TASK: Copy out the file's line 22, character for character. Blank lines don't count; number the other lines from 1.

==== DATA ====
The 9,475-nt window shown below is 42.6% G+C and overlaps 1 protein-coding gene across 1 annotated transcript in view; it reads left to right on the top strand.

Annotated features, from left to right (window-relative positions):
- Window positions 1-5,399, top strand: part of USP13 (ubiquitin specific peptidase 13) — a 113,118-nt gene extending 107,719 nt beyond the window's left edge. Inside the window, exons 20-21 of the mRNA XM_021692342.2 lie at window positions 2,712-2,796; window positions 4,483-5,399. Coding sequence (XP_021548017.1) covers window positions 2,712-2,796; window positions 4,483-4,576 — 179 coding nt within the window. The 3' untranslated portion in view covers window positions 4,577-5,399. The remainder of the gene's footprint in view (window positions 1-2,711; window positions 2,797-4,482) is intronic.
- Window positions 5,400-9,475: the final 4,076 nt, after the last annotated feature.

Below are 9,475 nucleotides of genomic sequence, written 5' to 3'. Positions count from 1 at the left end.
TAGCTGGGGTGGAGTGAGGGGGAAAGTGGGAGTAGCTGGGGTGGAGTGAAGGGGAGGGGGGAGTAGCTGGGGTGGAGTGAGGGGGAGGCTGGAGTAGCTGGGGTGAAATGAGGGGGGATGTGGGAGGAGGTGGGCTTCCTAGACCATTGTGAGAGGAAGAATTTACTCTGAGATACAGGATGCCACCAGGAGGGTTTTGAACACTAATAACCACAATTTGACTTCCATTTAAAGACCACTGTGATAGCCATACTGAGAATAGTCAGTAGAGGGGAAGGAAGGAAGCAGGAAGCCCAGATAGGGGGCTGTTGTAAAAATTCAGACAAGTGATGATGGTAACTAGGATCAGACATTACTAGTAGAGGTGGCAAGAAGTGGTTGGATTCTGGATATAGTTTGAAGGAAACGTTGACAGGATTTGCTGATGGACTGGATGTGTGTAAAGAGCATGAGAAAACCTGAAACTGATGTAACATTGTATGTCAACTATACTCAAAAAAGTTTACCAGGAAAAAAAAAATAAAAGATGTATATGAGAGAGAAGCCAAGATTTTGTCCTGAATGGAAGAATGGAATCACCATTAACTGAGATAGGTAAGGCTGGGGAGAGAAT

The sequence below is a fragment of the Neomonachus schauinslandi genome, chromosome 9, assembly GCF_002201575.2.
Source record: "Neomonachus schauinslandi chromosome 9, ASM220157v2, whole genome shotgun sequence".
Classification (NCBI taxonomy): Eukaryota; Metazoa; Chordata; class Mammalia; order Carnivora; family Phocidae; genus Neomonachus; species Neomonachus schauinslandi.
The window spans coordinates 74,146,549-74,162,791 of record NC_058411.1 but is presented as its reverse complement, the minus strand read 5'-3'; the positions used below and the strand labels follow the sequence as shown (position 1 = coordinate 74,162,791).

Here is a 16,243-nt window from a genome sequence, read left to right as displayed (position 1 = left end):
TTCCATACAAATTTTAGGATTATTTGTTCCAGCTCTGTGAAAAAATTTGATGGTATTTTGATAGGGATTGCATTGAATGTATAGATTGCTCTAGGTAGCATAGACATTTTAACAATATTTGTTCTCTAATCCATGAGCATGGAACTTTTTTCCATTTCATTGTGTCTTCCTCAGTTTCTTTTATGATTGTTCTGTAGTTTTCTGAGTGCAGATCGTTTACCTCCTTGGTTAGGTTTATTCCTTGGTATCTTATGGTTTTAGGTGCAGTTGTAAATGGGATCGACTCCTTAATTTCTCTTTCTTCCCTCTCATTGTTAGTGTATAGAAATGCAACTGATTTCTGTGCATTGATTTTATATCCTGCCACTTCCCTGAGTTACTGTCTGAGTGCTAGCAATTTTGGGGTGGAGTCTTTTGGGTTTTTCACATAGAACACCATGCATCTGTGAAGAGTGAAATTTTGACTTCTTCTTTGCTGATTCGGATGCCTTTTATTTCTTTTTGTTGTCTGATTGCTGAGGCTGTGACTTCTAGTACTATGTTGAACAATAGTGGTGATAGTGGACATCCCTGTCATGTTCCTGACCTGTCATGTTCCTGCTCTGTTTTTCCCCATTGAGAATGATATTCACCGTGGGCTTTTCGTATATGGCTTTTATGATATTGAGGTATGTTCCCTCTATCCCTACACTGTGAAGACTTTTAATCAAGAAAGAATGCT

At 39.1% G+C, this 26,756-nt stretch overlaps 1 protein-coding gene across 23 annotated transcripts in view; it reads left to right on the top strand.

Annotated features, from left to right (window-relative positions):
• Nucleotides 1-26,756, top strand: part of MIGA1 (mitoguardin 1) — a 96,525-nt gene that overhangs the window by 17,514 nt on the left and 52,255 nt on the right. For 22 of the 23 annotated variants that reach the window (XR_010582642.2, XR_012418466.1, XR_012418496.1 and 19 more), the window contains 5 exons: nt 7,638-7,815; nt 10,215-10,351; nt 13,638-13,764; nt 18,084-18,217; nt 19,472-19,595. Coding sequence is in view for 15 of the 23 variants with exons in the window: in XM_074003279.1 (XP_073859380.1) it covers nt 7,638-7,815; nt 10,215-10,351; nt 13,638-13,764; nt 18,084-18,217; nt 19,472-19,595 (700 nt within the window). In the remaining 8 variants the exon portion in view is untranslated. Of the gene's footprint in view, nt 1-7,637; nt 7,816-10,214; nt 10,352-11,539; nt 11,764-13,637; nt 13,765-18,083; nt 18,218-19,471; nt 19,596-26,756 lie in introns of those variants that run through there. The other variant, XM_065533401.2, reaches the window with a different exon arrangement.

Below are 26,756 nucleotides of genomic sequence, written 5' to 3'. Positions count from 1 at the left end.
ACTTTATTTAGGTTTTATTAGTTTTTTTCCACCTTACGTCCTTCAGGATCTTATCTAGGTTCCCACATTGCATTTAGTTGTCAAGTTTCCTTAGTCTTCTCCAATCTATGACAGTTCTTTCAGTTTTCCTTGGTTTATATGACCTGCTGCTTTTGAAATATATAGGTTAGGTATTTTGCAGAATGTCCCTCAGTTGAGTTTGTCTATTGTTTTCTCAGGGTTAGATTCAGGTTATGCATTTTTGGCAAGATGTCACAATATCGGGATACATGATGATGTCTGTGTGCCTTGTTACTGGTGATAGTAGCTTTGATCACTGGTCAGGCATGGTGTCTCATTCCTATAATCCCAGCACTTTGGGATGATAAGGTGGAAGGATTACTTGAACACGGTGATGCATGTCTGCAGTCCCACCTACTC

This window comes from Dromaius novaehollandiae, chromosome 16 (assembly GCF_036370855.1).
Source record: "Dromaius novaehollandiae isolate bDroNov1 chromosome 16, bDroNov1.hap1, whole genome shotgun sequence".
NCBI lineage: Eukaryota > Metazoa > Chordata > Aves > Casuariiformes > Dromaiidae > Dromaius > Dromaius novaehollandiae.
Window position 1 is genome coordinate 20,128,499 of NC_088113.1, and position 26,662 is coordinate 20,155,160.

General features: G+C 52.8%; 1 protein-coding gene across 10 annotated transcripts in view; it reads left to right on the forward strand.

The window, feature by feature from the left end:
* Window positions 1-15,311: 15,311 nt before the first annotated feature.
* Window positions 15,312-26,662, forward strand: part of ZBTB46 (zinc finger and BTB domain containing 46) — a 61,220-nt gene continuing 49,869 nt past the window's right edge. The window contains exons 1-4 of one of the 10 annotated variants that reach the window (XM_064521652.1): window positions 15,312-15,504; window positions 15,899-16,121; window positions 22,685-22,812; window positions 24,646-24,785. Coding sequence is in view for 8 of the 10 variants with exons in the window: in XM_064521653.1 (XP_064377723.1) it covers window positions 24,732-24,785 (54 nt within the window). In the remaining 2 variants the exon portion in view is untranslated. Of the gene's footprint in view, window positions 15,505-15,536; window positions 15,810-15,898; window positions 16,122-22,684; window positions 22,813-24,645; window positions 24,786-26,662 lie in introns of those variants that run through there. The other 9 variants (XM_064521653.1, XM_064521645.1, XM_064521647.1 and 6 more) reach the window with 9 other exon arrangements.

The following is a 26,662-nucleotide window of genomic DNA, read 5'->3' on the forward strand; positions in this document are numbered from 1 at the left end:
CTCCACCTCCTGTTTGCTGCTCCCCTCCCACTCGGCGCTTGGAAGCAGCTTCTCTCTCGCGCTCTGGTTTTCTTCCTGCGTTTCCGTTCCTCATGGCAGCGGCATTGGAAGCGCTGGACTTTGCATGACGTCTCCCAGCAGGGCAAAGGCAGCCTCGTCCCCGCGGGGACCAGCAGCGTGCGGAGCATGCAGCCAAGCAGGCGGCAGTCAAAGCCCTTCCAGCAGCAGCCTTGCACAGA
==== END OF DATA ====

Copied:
General features: G+C 52.8%; 1 protein-coding gene across 10 annotated transcripts in view; it reads left to right on the forward strand.